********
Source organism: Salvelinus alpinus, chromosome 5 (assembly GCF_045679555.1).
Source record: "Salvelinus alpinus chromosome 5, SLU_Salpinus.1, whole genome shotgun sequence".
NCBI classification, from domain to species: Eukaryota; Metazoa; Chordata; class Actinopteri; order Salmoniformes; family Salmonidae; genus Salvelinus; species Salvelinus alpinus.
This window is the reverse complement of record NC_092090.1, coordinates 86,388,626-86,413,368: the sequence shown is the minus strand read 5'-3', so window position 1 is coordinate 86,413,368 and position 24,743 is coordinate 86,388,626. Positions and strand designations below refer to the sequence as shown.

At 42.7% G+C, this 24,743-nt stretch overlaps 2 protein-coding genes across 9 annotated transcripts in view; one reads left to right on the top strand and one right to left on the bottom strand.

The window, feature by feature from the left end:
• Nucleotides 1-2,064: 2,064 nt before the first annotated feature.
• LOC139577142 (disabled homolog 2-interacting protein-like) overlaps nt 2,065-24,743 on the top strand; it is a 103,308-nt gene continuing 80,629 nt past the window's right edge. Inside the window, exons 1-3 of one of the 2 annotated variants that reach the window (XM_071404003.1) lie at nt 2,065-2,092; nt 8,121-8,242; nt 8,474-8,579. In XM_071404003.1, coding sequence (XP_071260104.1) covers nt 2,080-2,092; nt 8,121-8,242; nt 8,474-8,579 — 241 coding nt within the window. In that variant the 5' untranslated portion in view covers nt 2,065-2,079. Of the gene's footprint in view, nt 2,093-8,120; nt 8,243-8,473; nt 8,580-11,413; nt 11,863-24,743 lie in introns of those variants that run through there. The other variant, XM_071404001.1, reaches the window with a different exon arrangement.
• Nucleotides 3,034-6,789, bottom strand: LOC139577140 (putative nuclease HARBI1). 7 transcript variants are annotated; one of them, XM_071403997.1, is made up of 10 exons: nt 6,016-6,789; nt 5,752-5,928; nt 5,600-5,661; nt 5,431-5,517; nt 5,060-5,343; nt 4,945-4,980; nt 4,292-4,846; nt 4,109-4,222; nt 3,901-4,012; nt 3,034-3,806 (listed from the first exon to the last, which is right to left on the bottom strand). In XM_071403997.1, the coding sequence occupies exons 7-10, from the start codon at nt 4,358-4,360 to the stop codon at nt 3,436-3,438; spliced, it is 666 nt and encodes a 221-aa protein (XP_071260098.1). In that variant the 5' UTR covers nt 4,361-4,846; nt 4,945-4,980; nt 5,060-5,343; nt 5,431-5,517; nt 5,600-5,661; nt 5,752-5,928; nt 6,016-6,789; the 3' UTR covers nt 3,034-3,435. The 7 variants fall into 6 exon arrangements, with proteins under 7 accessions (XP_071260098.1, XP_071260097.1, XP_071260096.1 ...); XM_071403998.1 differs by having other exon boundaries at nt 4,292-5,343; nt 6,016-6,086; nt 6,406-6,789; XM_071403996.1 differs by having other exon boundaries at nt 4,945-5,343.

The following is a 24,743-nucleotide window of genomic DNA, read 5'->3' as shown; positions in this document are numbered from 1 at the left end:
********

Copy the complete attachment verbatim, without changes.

Source organism: Salvelinus alpinus, chromosome 5 (assembly GCF_045679555.1).
Source record: "Salvelinus alpinus chromosome 5, SLU_Salpinus.1, whole genome shotgun sequence".
NCBI classification, from domain to species: Eukaryota; Metazoa; Chordata; class Actinopteri; order Salmoniformes; family Salmonidae; genus Salvelinus; species Salvelinus alpinus.
This window is the reverse complement of record NC_092090.1, coordinates 86,388,626-86,413,368: the sequence shown is the minus strand read 5'-3', so window position 1 is coordinate 86,413,368 and position 24,743 is coordinate 86,388,626. Positions and strand designations below refer to the sequence as shown.

At 42.7% G+C, this 24,743-nt stretch overlaps 2 protein-coding genes across 9 annotated transcripts in view; one reads left to right on the top strand and one right to left on the bottom strand.

The window, feature by feature from the left end:
• Nucleotides 1-2,064: 2,064 nt before the first annotated feature.
• LOC139577142 (disabled homolog 2-interacting protein-like) overlaps nt 2,065-24,743 on the top strand; it is a 103,308-nt gene continuing 80,629 nt past the window's right edge. Inside the window, exons 1-3 of one of the 2 annotated variants that reach the window (XM_071404003.1) lie at nt 2,065-2,092; nt 8,121-8,242; nt 8,474-8,579. In XM_071404003.1, coding sequence (XP_071260104.1) covers nt 2,080-2,092; nt 8,121-8,242; nt 8,474-8,579 — 241 coding nt within the window. In that variant the 5' untranslated portion in view covers nt 2,065-2,079. Of the gene's footprint in view, nt 2,093-8,120; nt 8,243-8,473; nt 8,580-11,413; nt 11,863-24,743 lie in introns of those variants that run through there. The other variant, XM_071404001.1, reaches the window with a different exon arrangement.
• Nucleotides 3,034-6,789, bottom strand: LOC139577140 (putative nuclease HARBI1). 7 transcript variants are annotated; one of them, XM_071403997.1, is made up of 10 exons: nt 6,016-6,789; nt 5,752-5,928; nt 5,600-5,661; nt 5,431-5,517; nt 5,060-5,343; nt 4,945-4,980; nt 4,292-4,846; nt 4,109-4,222; nt 3,901-4,012; nt 3,034-3,806 (listed from the first exon to the last, which is right to left on the bottom strand). In XM_071403997.1, the coding sequence occupies exons 7-10, from the start codon at nt 4,358-4,360 to the stop codon at nt 3,436-3,438; spliced, it is 666 nt and encodes a 221-aa protein (XP_071260098.1). In that variant the 5' UTR covers nt 4,361-4,846; nt 4,945-4,980; nt 5,060-5,343; nt 5,431-5,517; nt 5,600-5,661; nt 5,752-5,928; nt 6,016-6,789; the 3' UTR covers nt 3,034-3,435. The 7 variants fall into 6 exon arrangements, with proteins under 7 accessions (XP_071260098.1, XP_071260097.1, XP_071260096.1 ...); XM_071403998.1 differs by having other exon boundaries at nt 4,292-5,343; nt 6,016-6,086; nt 6,406-6,789; XM_071403996.1 differs by having other exon boundaries at nt 4,945-5,343.

The following is a 24,743-nucleotide window of genomic DNA, read 5'->3' as shown; positions in this document are numbered from 1 at the left end: